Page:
The Value of Simple: Decluttering Your Life at Large

The seemingly obvious part of minimalism, is downsizing the things that we have in our life that no longer (or perhaps never did) add value, and while that was (and still is) a journey in itself for me, I wondered, what others ways could I evaluate what adds value to my life and what doesn’t. 

Were the relationships, habits and ideals that I had adding value to my life – were they benefiting and/or challenging me as a person to grow, were they supporting and uplifting me, were they healthy, did they align with the short and long term goals I’ve set for myself? So on and so forth.

While I mentioned in my previous post that going through and decluttering material things was difficult, I’ve found that decluttering our life of relationships, habits, and ideals that aren’t adding value presented itself to be even more of a challenge. It’s easier to toss out an old shirt than to address problematic beliefs, behaviors,  or relationships that we may have. And moreover, sometimes we may not realize that the “old shirt” in the back of the closet needs to go.

Being an journalism major and communications “guru”, I’ve always seen the importance in connecting digitally. I’ve had a Twitter, Facebook and Instagram (among other social media applications that have since fallen off the radar) since as long as I can remember and I’ve  built a brag worthy following on all of those sites due to my engagement with others from around the world. It wasn’t until about November of 2016 that I noticed that social media was becoming exceptionally problematic for me. I’d wake up check my social media, continue to do so while I got ready for work, glanced down at a my phone every few minutes during my commute to work, and wasted more time than I’d care to admit during the work day interacting with people online, and then do the same on my way back home from work in reverse.

*Clears throat*  In my defense, I often was having important conversations online, whether it was a hot button topic, such as gender roles (the infamous “Who’s making the plate” convo was always a hit on Twitter), or a conversation regarding race relations in our present society. I told myself that my heavy usage of social media was “excusable” because I was being “purposeful”, I wasn’t just tweeting nonsense, I was contributing to an important dialogue..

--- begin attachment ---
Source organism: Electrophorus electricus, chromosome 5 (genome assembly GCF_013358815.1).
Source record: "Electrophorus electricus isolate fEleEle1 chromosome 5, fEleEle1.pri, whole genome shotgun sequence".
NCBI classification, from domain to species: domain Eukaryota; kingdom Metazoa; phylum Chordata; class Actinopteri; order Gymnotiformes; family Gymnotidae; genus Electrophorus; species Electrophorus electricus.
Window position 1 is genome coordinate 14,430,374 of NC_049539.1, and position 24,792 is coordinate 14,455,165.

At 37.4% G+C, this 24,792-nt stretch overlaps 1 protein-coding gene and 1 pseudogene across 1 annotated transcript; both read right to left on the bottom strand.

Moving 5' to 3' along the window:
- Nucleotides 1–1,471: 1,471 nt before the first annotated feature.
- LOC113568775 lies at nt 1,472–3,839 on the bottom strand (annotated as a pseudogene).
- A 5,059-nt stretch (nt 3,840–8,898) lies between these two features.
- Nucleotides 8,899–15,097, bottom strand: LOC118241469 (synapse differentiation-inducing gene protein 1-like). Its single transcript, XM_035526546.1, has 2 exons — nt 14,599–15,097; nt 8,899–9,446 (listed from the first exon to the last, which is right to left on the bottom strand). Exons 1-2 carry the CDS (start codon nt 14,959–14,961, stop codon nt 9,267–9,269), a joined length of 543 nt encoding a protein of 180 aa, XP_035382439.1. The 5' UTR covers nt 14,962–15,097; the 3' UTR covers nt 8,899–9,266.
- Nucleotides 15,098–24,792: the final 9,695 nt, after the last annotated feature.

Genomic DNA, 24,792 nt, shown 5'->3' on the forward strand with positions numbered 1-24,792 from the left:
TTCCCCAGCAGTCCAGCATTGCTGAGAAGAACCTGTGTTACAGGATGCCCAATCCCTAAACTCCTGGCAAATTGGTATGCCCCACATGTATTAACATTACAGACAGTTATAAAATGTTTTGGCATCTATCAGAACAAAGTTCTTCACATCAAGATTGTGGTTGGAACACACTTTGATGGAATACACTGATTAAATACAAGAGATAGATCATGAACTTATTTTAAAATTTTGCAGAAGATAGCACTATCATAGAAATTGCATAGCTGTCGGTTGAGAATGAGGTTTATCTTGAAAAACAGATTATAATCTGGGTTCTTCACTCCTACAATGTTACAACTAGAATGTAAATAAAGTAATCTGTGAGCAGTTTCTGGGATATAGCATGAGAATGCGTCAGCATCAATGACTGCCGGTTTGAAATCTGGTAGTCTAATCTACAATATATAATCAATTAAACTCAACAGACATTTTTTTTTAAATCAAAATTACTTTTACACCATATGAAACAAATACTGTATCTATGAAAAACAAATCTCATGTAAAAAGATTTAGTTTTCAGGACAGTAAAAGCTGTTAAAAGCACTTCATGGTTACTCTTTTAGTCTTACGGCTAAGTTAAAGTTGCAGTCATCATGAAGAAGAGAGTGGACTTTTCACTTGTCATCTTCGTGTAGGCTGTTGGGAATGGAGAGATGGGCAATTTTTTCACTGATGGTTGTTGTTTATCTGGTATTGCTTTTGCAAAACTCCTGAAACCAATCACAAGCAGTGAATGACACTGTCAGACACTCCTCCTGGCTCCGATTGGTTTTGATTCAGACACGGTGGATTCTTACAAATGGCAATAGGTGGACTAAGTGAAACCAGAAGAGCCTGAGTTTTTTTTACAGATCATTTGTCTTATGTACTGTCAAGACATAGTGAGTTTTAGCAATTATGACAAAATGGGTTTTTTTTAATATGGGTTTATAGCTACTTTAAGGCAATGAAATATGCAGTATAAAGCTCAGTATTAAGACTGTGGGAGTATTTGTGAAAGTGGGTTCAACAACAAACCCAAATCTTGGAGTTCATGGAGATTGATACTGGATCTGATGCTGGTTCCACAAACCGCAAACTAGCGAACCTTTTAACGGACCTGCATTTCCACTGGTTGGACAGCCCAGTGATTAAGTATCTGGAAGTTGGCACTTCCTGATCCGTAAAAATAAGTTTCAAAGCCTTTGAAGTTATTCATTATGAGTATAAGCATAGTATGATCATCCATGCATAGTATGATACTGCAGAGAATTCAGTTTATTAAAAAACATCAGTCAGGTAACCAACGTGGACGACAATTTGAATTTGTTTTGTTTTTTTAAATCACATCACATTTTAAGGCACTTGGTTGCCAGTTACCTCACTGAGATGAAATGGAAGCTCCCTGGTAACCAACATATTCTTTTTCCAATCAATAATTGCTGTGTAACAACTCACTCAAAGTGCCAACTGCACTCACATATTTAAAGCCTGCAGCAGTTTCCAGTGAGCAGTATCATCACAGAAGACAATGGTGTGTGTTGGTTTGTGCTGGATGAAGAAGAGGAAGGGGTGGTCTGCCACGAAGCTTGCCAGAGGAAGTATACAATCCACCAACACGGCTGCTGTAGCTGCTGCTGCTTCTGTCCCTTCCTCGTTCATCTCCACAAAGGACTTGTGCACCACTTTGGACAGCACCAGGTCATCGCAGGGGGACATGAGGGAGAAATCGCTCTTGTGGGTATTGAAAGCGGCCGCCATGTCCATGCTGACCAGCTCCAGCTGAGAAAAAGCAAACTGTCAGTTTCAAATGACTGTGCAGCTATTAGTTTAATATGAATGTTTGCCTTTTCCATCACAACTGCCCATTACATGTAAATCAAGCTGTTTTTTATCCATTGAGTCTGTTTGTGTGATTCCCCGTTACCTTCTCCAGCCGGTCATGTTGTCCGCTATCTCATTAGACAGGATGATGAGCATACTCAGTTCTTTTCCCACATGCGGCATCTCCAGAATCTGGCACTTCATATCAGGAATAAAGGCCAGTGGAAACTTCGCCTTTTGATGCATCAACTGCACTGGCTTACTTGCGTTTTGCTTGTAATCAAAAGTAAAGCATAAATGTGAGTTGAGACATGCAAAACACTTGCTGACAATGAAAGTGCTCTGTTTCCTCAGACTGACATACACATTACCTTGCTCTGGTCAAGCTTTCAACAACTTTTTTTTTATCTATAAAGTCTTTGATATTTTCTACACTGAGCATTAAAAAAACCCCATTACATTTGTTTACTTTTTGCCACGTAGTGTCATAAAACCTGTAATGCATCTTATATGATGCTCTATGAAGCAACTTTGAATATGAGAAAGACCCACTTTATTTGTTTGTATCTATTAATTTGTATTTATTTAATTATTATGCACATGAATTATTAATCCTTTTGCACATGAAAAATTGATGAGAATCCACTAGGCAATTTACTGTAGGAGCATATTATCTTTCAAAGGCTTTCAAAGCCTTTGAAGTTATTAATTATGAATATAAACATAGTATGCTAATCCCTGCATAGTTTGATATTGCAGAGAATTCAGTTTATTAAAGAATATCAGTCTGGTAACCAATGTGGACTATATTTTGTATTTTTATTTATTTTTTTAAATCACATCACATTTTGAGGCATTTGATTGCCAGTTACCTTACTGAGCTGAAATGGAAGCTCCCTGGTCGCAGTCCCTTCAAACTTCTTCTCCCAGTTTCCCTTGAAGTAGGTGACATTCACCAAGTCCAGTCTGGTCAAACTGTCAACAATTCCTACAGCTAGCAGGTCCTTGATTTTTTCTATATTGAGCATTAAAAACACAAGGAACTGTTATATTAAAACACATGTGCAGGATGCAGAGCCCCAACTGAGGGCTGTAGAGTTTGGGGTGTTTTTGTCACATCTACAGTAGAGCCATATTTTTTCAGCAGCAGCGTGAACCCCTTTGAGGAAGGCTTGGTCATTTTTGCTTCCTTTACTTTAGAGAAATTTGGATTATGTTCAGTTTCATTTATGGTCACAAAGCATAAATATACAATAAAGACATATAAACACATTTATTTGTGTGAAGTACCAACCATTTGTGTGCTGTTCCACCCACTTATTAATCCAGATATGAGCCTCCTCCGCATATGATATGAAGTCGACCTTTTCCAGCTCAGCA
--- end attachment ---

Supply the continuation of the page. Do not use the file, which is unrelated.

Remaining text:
Yeah, ok Devin. 

As much as I wanted to avoid it, it was very easy to get caught in drama or someone else’s business when your on social media. We live in a society of complete overshare and even if you aren’t actively seeking it, you’ll see something and then then next time your with friends the conversation turns to, “Did you see what so and so said on Twitter?”

*gossip gossip gossip* 

Nah, I had enough and identified that this was an entity of my life that I needed to get rid of if I wanted to continue to strive for simplicity and happiness. So I deleted it, and to my surprise (a person who once said they’d never get rid of Twitter), I don’t miss it at all. 

You’re probably thinking, “Okay you deleted Twitter, bravo, but what else have you done?”

Good question.

To keep things brief, I’ll use a list format:

  • Stopped engaging in negative dialogue: Take that as you may, but really if it’s not positive or productive, I remove myself from it and if I can’t for whatever reason, I remain silent.
  • Taking Time to Enjoy Things/Moments/People: Not rushing! I’m so guilty of waiting to the last minute to do things or rushing to meet deadlines that I forget to enjoy the process and pay attention to details. I’ve been more purposeful in slowing down and “smelling the flowers”.
  • Using Affirmative Words: Even jokingly, I used to say some pretty negative things about myself, especially my body, now I make sure to compliment myself and others daily!
  • Stop Spending Recklessly: This ties greatly into the decluttering aspect of minimalism, but I don’t buy just because I have the money or just because it’s one sale. I’ve been better about waiting and “sleeping on it”. I appreciate the things that I have so there’s rarely been a want for more.
  • Evaluated my Relationships: Probably the hardest one, but “tell me your friends are and I will tell you who you are,”.. removing toxic relationships is so essential to growth, that I have had to keep my distance from some.

Overall, minimalism is applicable to so many aspects of my life, and it’s important to know as a reader of this blog, there’s no one way to do this. I’ve sat down and determined what I need to change in my life to live more simply and happily. Everyone’s path is different and valid. Take your time and enjoy the journey.

 

As always,

Devin J.

The Minimalist

 

 

 

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